I think this is my favorite book in an excellent trilogy, because the odds are so severely against our anti-hero Jorg. The stakes are high and the plot twists are perfect. Having killed his uncle and secured a small kingdom in the mountains, young Jorg now faces a powerful, charismatic enemy – the Prince of Arrow – who seems destined to unite the Broken Empire. The action jumps back in forth in time, from the siege of Jorg’s capital to several years before, showing us how Jorg traveled the empire and gathered his resources to fight a seemingly impossible battle. We also see part of the story from the viewpoint of Katherine, the woman Jorg wants more than anyone, and the woman he is destined not to have. Though Jorg continues to be the most Machiavellian of protagonists, not hesitating to kill, maim or destroy if it serves his goals, we come to understand him more in this book, and it is impossible not to cheer for him. He is a refreshing, brutal wind, blowing away all the romantic trappings of high fantasy – chivalry, honor, good versus evil, and faith in a higher cause. Sometimes, when you see that white knight riding by with his armor gleaming and his smile flashing, you just want to pull him off his horse and punch him in the face for being too perfect. If you’ve ever had that feeling, Jorg is your man.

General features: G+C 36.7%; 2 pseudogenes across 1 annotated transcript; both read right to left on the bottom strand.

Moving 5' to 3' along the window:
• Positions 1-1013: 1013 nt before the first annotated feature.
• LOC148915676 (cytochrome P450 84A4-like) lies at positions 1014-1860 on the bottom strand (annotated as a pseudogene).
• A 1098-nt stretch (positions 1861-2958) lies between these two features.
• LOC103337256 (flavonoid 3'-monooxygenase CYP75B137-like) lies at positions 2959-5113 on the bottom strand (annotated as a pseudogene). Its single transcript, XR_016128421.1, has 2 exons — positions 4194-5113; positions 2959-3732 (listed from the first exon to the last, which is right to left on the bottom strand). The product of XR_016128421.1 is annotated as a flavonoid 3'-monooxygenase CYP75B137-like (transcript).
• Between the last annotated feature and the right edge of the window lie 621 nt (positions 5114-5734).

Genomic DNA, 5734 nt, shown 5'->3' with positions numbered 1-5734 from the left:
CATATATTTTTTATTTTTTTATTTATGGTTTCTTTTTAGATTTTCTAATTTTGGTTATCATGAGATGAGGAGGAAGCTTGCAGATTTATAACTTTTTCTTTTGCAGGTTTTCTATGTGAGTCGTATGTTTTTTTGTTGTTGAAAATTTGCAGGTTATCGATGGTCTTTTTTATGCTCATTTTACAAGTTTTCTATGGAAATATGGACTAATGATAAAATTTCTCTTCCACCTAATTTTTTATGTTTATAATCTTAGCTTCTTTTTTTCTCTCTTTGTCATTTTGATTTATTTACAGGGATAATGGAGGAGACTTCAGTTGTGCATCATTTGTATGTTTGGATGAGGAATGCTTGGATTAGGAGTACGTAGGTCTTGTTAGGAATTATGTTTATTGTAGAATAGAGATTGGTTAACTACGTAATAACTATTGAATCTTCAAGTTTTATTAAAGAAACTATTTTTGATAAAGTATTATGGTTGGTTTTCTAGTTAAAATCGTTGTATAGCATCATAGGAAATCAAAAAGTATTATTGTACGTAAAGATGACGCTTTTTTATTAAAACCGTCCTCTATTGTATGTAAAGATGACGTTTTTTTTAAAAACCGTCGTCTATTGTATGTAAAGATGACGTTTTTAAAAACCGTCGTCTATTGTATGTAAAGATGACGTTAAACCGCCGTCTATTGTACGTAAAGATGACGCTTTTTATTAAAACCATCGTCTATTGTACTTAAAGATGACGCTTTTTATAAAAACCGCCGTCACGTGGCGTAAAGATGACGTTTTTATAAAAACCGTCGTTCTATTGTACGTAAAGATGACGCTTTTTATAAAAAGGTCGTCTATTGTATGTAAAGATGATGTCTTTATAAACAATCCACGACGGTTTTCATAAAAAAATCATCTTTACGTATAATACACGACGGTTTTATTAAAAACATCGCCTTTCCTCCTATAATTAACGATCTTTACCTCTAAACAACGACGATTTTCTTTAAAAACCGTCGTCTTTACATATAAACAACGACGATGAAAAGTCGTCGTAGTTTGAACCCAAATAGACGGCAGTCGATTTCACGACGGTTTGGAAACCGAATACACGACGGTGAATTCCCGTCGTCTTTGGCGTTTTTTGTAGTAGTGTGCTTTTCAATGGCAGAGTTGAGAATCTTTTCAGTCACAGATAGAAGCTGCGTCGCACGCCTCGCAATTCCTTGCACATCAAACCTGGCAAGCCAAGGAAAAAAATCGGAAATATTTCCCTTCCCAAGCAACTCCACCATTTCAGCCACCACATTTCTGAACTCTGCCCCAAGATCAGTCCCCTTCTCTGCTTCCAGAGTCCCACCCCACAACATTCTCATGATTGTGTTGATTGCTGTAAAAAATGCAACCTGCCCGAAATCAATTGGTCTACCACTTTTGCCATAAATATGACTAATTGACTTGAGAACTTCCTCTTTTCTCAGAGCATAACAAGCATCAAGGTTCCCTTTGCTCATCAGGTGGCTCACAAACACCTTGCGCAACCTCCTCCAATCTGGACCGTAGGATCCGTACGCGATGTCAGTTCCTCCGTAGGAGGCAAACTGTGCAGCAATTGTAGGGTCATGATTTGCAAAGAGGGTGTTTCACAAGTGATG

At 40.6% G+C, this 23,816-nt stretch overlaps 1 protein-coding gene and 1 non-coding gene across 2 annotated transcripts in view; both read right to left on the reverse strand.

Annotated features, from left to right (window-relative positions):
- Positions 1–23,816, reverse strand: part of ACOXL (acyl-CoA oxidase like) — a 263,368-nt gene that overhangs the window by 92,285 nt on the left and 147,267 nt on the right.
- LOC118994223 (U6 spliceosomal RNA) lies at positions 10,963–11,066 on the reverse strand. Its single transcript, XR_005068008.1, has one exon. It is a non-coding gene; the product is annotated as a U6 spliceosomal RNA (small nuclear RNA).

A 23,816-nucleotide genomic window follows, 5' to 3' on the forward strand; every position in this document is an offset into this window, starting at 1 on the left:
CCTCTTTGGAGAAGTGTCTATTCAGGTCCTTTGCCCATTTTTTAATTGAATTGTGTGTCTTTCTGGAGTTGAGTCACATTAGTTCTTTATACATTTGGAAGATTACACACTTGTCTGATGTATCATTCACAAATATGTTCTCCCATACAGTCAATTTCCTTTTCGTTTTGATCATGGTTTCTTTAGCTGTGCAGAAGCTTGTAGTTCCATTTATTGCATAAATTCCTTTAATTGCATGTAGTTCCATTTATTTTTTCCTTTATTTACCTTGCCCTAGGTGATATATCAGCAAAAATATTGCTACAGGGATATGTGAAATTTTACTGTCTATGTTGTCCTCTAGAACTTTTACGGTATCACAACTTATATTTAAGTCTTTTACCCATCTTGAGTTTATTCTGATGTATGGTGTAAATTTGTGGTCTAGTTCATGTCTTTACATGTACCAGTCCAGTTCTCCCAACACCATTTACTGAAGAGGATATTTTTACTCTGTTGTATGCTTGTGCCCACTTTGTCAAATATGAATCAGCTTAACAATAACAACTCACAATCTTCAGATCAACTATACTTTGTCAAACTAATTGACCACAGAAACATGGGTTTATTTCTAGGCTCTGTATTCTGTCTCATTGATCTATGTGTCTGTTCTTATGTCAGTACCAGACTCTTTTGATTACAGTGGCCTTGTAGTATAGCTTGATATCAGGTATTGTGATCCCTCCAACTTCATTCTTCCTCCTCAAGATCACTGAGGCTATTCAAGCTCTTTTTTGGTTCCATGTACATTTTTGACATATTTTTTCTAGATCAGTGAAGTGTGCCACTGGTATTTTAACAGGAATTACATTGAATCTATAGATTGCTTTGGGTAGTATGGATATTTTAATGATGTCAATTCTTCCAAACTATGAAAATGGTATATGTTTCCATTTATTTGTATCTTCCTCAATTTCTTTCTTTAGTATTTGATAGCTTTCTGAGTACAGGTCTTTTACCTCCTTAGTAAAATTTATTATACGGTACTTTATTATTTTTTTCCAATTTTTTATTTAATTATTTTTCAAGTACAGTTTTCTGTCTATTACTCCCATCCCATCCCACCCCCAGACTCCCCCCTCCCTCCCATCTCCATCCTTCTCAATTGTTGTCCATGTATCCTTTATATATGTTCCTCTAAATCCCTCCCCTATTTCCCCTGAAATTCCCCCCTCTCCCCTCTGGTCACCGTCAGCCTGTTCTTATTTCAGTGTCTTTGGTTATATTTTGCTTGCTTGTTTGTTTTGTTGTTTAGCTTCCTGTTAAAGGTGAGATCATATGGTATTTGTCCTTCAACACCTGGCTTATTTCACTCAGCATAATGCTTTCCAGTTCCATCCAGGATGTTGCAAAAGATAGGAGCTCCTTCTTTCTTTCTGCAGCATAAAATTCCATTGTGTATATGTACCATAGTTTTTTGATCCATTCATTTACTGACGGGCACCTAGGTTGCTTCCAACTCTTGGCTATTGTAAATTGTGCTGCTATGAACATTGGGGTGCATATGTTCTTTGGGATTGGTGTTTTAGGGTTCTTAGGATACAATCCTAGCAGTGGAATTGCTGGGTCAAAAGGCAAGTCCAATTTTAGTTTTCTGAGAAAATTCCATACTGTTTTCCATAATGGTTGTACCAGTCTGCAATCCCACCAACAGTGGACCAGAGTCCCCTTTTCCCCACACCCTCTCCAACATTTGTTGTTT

Emperor of Thorns, by Mark Lawrence.

A wonderful, surprising, and worthy ending to the Thorns trilogy. If you’ve followed Jorg Ancrath through the first two books, it shouldn’t shock you that Jorg does not give you the ending you might expect, but it’s an ending that makes perfect sense. As with the past two volumes, this book jumps around in time, from Jorg’s journey to the seat of the empire to vote for a new emperor, back to his earlier journeys through Hispania and Afrique in search of power and answers. Looming on the horizon is the Dead King, a mysterious force who has raised armies of the dead and bent powerful necromancers to his will. Eventually, Jorg will have to face both the Dead King and the other players in the internal struggle for the throne of the empire. How he manages this . . . well, let’s say he employs his typical Jorgian style and panache. There will be blood. It was hard to say goodbye to Jorg and his story, but I’m anxious to read Lawrence’s future books set in the Broken Empire. Highly recommended.
The Twelve, by Justin Cronin.